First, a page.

Learning Targets:
This tutorial contains the complete set of materials in order to help you learn the information necessary for mastery of SOLUBILITY EQUILIBRIUM. As always, you need to work daily to complete the activities and notes provided here. READING THE TEXTBOOK is always a crucial part of your learning.
During class time, there will be sufficient time to ask the instructor for clarification on the content as well as assistance on assigned homework problems.
Completed homework packet includes all flipped notes, completed reading guides, worksheets, checkpoints and PhET simulation. Staple all materials together and be prepared to turn them in before the exam.
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This simulation, Salts and Solubilities, explores the solubility of salts and allows the student to gather data and calculate the Ksp for particular salts. Use the document below as a guide for your lab report.
Use this guide as you read pages 577584 in the Modern Chemistry textbook.
The following videos are examples of Ksp problems. Using the handout from class (also loaded below), follow along as the solutions are discussed. Feel free to start, stop or rewind the videos as necessary so you understand each step as it takes place.
Be prepared to ask questions in class on the predetermined date.
The final math step in this video is incorrect. Her answer from the calculator should be 1.5E3. Thanks AN for pointing this out so quickly!
The solubility of a salt can be calculated from K_{sp}.
Let's try an example calculation problem to demonstrate the relationship between the solubility and the solubility product of a salt.
Calculate the solubility of CaF_{2} in mol/L (K_{sp} = 4.0 x 10^{8})
First, write the BALANCED REACTION:
Next, set up the SOLUBILITY PRODUCT EQUILIBRIUM EXPRESSION:
In the above equation, however, we have two unknowns, [Ca^{2}^{+}] and [F^{}]^{2}. So, we have to write one in terms of the other using mole ratios. According to the balanced equation, for every one mole of Ca^{2+} formed, 2 moles of F^{} are formed. To simplify things a little, let's assign the the variable x for the solubility of the Ca^{2}^{+}:
If we SUBSTITUTE these values into the equilibrium expression, we now only have one variable to worry about, x:
We can now SOLVE for x:
We assigned x as the solubility of the Ca^{2}^{+}, [Ca^{2}^{+}] which is equal to the solubility of the salt, CaF_{2}. However, we must double this if we are finding the the solubility of F^{}, [F^{}].
We can calculate the K_{sp} from the molar solubility of a salt.
The solubility of AgCl in pure water is 1.3 x 10^{5} M. Calculate the value of K_{sp}.
First, write the BALANCED REACTION:
AgCl (s) Ag^{+}(aq) + Cl^{}(aq)
Next, set up the SOLUBILITY PRODUCT EQUILIBRIUM EXPRESSION:
K_{sp}_{ } = [Ag^{+}] [Cl^{}]
It is given in the problem that the solubility of AgCl is 1.3 x 10^{5}. Since the mole ratio of AgCl to both Ag^{+} and Cl^{} is 1:1, the solubility of each of the ions is equal to the solubility of AgCl. SUBSTITUTE the solubility given into the equilibrium expression to get K_{sp}:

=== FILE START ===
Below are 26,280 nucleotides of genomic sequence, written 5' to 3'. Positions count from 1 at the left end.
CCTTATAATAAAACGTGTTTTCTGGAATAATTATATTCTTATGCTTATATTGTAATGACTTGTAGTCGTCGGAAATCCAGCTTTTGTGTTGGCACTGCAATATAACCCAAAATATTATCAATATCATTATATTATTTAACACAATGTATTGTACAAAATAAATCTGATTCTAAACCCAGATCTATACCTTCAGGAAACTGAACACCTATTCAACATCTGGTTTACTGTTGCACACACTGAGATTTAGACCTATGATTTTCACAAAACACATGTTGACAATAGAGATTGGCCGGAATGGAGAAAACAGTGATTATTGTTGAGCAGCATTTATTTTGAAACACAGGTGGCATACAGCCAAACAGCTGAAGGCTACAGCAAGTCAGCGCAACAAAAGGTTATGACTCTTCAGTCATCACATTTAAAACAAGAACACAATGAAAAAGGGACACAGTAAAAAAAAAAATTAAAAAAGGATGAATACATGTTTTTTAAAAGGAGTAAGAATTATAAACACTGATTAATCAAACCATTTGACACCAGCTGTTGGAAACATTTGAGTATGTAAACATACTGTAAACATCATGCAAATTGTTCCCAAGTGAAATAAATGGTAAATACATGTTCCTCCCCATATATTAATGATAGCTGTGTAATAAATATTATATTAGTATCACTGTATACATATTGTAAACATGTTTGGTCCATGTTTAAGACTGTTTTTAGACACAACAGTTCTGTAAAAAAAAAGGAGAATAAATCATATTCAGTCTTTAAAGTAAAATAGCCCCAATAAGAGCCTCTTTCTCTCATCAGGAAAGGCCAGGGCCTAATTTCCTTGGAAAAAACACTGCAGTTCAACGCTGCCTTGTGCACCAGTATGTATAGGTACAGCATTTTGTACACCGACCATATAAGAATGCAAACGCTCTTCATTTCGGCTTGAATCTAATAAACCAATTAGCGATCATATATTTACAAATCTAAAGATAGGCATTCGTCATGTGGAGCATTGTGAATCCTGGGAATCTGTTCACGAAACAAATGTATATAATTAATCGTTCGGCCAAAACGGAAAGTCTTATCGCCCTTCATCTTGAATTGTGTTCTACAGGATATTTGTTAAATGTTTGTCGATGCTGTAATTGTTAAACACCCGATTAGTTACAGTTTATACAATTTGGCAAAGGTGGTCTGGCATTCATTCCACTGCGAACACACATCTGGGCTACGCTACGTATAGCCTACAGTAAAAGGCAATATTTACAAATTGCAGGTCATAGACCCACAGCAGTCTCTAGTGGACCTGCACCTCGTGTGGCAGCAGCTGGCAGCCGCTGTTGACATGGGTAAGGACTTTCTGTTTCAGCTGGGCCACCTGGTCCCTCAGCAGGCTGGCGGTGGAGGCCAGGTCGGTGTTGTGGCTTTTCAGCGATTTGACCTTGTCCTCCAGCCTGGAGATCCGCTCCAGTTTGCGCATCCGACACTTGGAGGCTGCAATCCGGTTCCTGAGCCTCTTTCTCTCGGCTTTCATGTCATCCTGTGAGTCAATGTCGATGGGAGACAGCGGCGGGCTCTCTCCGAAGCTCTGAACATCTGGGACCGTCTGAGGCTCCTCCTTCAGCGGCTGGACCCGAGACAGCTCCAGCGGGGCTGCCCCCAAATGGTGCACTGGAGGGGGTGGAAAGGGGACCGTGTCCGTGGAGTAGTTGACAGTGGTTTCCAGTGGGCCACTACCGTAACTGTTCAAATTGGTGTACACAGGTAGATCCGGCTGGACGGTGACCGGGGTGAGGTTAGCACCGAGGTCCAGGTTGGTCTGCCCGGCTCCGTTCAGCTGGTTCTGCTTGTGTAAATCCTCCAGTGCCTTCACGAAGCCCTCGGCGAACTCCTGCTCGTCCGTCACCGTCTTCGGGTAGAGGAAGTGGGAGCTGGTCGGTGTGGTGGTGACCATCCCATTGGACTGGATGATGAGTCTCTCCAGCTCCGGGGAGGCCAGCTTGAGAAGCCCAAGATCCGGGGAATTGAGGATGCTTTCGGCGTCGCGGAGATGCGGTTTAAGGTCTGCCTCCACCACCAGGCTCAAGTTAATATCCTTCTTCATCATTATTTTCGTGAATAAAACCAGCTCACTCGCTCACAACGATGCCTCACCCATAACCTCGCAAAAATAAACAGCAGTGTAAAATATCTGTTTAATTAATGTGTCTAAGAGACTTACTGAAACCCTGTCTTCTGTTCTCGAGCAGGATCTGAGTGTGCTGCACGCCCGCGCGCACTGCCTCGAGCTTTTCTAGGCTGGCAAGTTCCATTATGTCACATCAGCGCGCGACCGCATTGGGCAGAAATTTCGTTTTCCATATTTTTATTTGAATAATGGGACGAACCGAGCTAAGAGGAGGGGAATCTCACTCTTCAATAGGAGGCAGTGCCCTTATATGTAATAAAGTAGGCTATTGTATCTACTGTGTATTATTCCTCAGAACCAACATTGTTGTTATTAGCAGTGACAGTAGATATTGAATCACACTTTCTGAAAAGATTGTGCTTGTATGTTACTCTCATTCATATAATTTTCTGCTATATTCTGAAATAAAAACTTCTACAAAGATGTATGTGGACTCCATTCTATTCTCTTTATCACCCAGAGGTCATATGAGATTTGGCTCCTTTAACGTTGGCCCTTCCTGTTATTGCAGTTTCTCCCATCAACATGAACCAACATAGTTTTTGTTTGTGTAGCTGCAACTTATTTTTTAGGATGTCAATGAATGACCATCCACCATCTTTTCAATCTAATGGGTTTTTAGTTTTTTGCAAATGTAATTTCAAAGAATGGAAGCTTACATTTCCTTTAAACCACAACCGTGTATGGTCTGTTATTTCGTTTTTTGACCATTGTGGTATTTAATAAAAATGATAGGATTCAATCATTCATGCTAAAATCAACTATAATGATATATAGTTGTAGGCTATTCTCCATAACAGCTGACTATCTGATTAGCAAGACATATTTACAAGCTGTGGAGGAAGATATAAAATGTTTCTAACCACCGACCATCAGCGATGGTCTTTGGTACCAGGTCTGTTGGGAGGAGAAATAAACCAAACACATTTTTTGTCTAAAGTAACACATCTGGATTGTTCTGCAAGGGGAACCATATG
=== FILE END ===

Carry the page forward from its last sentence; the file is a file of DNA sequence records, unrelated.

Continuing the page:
K_{sp} = (1.3 x 10^{5})(1.3 x 10^{5})
K_{sp} = 1.69 x 10^{10}
Sodium hydroxide added to magnesium nitrate.
The Ksp for CaCO_{3} is 5.0 x 10^{9} .
Ksp = [Ca^{2}^{+}] [CO_{3}^{2}]
so in a saturated solution
5.0 x 10^{9} = [Ca^{2}^{+}] [CO_{3}^{2}^{}]
This means that 5.0 x 10^{9} is the highest the product of the concentrations can be. Any more Ca^{2}^{+} or CO_{3}^{2}^{} added will precipitate , the solution can’t dissolve any more!
In an experiment, a chemist mixed a 2.3x10^{4} mole Ca(OH)_{2} and 8.8x10^{2} mole Na_{2}CO_{3} in order to make a liter of solution. Will a precipitate form?
First, the precipitate that could form is CaCO_{3}(s).
And, we know If the product of concentrations of Ca^{2}^{+} and CO_{3}^{2} is a bit larger than the Ksp then a precipitate will form. If the value is smaller, then the concentrations of the ions are too dilute to produce a precipitate.
[Ca^{2}^{+}] = 2.3 x 10^{4} mol/L and [CO_{3}^{2}^{}] = 8.8 x 10^{2} mol/L.
the table shows CaCO_{3} K_{sp} = 5.0 x 10^{9}.
Calculate Q
Q = [Ca^{2}^{+}] [CO_{3}^{2}^{}]
= (2.3 x 10^{4}) (8.8 x 10^{2})
= 2.024 x 10^{5}
Compare the Q with the real value for Ksp
Q = 2.024 x 10^{5}
K_{sp} = 5.0 x 10^{9}
Q > K_{sp}
Notice: product of the ion concentrations(Q) is MORE than Ksp
Solution can't hold this many ions, so the excess ions will precipitate as a result.
Solubility Equilibrium
Lanthanum iodate, La(IO_{3})_{3}, (F.W. 663.62) has K_{sp}=1.0 x 10^{‑11}. How many grams lanthanum iodate will dissolve in 1.00 L pure water?
The equilibrium equation is
La(IO_{3})_{3} (s) ⇔ La^{3}^{+} (aq) + 3IO_{3}^{} (aq)
Using the table method,

La(IO_{3})_{3} (s) 
La^{3}^{+} (aq) 
IO_{3}^{} (aq) 
initial 
Solid 
0 
0 
change 
x 
+x 
+3x 
final 
Solid 
x 
3x 
Solve the K_{sp} equation for the molar solubility, x
_{}
Now find the weight in dissolved in 1.00 L pure water
_{}
Practice problems for section 184, solubility equilibrium. This is a required practice worksheet.